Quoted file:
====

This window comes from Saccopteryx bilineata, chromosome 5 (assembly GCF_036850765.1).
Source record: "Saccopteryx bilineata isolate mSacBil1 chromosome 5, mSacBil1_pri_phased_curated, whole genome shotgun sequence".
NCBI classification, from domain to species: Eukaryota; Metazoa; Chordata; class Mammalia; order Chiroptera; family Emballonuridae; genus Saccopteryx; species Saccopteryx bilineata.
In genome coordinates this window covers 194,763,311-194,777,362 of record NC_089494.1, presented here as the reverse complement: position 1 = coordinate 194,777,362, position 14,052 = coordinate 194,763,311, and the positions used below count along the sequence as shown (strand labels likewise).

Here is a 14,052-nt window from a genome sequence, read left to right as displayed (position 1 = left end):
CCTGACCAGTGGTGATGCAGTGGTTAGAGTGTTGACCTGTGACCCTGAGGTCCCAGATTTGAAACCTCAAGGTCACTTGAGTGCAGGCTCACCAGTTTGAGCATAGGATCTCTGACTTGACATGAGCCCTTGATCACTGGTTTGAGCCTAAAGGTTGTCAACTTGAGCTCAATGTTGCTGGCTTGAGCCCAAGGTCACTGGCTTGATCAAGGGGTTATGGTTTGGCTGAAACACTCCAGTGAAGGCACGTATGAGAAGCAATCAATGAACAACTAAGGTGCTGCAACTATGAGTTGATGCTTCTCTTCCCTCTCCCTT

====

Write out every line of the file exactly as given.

This window comes from Saccopteryx bilineata, chromosome 5 (assembly GCF_036850765.1).
Source record: "Saccopteryx bilineata isolate mSacBil1 chromosome 5, mSacBil1_pri_phased_curated, whole genome shotgun sequence".
NCBI classification, from domain to species: Eukaryota; Metazoa; Chordata; class Mammalia; order Chiroptera; family Emballonuridae; genus Saccopteryx; species Saccopteryx bilineata.
In genome coordinates this window covers 194,763,311-194,777,362 of record NC_089494.1, presented here as the reverse complement: position 1 = coordinate 194,777,362, position 14,052 = coordinate 194,763,311, and the positions used below count along the sequence as shown (strand labels likewise).

Here is a 14,052-nt window from a genome sequence, read left to right as displayed (position 1 = left end):
CCTGACCAGTGGTGATGCAGTGGTTAGAGTGTTGACCTGTGACCCTGAGGTCCCAGATTTGAAACCTCAAGGTCACTTGAGTGCAGGCTCACCAGTTTGAGCATAGGATCTCTGACTTGACATGAGCCCTTGATCACTGGTTTGAGCCTAAAGGTTGTCAACTTGAGCTCAATGTTGCTGGCTTGAGCCCAAGGTCACTGGCTTGATCAAGGGGTTATGGTTTGGCTGAAACACTCCAGTGAAGGCACGTATGAGAAGCAATCAATGAACAACTAAGGTGCTGCAACTATGAGTTGATGCTTCTCTTCCCTCTCCCTT